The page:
Watson says she has had intermittent contact with Hisco since his departure.
"I've spoken to him a few times. He worked with us for a long time and he is interested in how everyone is going. We were interested in his health which has improved, which is great. The rest of the conversation is private."
Unlike Hisco Watson isn't an ANZ lifer. He worked his way up from branch level to the top and had spent his whole career with the bank.
Watson, the first New Zealand-born woman to head ANZ NZ, grew up in Auckland's Epsom where her mother was a lawyer and father a pharmacist.
Her mother quit law to have a family and then joined her father in the pharmacy to build the business once Watson's younger sister started school.
Watson trained as an accountant at Otago University before moving back to Auckland to work for KPMG.
Then like many Kiwis she departed on her OE backpacking across Europe and landing in London looking for a job. She was hired by investment bank Morgan Stanley and spent 13 years working for them in London, Sydney and in Hungary.
Watson and husband Tim had always planned to come back to New Zealand but decided to work in Hungary to try something different before settling back home.
"We sort of said shall we go home now or shall we do one more thing? We don't have children so are very flexible. I had been looking at India and Hong Kong, and Budapest just sounded awesome."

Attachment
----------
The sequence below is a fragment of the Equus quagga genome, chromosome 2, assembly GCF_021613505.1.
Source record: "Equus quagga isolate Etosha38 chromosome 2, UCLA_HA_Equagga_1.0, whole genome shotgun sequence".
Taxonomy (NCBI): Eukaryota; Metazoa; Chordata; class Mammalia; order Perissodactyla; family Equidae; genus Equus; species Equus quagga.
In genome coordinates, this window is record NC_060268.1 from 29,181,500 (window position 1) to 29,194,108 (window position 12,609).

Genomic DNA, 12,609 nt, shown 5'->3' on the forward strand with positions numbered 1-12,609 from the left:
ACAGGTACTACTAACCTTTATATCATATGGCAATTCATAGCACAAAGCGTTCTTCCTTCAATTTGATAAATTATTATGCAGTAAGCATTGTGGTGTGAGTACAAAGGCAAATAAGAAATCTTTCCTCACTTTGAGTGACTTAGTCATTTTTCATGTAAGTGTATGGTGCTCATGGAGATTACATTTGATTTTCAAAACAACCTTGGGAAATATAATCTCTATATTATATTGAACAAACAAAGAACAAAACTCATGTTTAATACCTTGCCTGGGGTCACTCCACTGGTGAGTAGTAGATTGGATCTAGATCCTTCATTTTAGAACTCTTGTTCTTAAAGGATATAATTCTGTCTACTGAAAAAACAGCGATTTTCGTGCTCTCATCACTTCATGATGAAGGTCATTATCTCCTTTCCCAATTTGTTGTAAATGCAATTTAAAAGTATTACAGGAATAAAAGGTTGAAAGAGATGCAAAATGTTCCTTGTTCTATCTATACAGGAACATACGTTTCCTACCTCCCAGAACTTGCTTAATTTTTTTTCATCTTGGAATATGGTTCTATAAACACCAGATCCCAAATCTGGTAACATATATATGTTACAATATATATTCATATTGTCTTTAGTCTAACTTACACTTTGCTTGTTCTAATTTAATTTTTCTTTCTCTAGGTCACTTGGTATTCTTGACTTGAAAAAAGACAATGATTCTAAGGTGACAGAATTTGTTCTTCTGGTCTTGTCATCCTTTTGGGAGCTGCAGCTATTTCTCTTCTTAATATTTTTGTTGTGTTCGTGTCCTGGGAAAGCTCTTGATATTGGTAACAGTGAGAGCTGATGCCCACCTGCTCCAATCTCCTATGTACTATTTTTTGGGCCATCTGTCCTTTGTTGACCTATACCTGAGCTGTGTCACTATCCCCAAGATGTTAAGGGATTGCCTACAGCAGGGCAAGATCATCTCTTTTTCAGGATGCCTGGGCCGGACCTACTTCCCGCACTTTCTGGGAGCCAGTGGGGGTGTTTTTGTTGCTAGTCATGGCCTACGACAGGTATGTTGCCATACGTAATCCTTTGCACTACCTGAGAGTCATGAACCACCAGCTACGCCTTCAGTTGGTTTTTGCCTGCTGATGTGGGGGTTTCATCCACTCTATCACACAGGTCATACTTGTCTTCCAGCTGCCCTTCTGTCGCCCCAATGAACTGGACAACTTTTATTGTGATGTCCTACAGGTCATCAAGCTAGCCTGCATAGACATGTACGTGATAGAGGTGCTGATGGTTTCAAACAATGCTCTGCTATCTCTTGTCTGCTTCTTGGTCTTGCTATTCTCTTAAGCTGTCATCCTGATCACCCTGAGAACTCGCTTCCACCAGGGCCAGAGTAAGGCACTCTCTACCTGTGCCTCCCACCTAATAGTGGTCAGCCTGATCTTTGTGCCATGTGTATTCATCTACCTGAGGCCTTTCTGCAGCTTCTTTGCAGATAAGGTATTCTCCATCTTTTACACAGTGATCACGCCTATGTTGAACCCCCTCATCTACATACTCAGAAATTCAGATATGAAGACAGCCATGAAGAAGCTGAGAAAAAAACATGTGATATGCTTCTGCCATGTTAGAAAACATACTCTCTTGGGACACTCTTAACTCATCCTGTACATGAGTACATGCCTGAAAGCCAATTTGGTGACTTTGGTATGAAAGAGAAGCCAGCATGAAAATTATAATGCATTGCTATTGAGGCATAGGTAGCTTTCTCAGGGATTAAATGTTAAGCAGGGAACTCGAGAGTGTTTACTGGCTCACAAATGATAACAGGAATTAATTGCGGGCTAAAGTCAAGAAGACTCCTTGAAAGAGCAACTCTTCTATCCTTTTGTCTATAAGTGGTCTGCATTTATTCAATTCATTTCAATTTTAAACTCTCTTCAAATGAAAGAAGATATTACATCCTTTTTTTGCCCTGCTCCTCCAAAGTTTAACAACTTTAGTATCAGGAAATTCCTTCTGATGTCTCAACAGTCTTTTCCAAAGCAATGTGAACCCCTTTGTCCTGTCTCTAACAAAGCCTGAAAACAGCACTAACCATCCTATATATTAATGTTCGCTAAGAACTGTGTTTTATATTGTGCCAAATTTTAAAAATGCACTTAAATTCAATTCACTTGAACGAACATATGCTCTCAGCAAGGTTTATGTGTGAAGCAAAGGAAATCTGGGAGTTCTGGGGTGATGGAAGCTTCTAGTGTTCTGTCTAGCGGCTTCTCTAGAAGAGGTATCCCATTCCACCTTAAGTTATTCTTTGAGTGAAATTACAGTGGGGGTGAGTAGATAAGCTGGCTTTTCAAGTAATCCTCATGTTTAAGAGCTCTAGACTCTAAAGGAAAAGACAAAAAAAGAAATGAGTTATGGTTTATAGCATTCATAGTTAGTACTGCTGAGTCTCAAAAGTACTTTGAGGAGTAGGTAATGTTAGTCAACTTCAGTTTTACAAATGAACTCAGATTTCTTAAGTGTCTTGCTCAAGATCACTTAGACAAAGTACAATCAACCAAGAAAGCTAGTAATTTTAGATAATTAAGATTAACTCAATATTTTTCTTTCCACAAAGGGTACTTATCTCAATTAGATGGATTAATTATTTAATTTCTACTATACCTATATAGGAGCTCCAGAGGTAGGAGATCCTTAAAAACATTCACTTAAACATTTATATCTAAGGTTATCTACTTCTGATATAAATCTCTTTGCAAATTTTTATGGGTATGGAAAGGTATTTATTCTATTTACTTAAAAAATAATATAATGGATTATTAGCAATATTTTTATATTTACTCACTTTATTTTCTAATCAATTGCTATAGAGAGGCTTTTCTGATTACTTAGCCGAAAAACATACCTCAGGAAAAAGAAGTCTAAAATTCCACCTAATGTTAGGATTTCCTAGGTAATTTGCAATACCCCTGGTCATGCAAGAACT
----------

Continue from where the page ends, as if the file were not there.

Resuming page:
But it was also a bit of a culture shock.
"We never expected to live in a place where English wasn't the first language or we needed a work visa."
While they enjoyed the easy access to travel in Europe they found there wasn't as much diversity of culture, food and language after living in London, Sydney and Auckland.
As general manager of the Hungary office Watson was charged with setting up what was effectively a start-up service centre for finance, technology and operations for Europe and North America.
By the time she resigned in January 2009 there were 800 people working at the service centre. It was also the peak of the Global Financial Crisis.
"Investment banks were shedding jobs left, right and centre so it was probably a brave thing to do but we were committed and had bought a house in NZ so had something to come home to.
"It was lucky ANZ was looking for a financial controller at that time. I interviewed when I came home for Christmas, then started in April, 2009."
The recruiter suggested there might be a possibility of her moving up to the CFO role but Watson says becoming CEO wasn't on her radar.
"No, I was thinking I've got back and got a job."
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Now that she has the top job Watson is clear on her priorities pushing through regulatory change and innovation to help customers do better with their finances.
"It is really interesting so many people say what is the bank going to look like in five or 10 years? It is hard to know the answer to that, other than it will be very different.
"The really important thing for us is we have got some very large compliance-driven projects that we have to deliver - whether it is the financial advisers regime or the credit contracts or BS11 [the RBNZ's mandate to bring outsourced components home].
"We also want to make sure we stay on the path of innovating and just making life easier for both our customers and our staff."
Using data to track what customers do and then pointing them in the right direction is a key part of that.
"We do it now with our serious saver account - tell people if they are not earning bonus interest. We will be able to amp that up so they are in the right credit card - there's no point in having an Airpoints card if you are not earning enough points to cover the fee."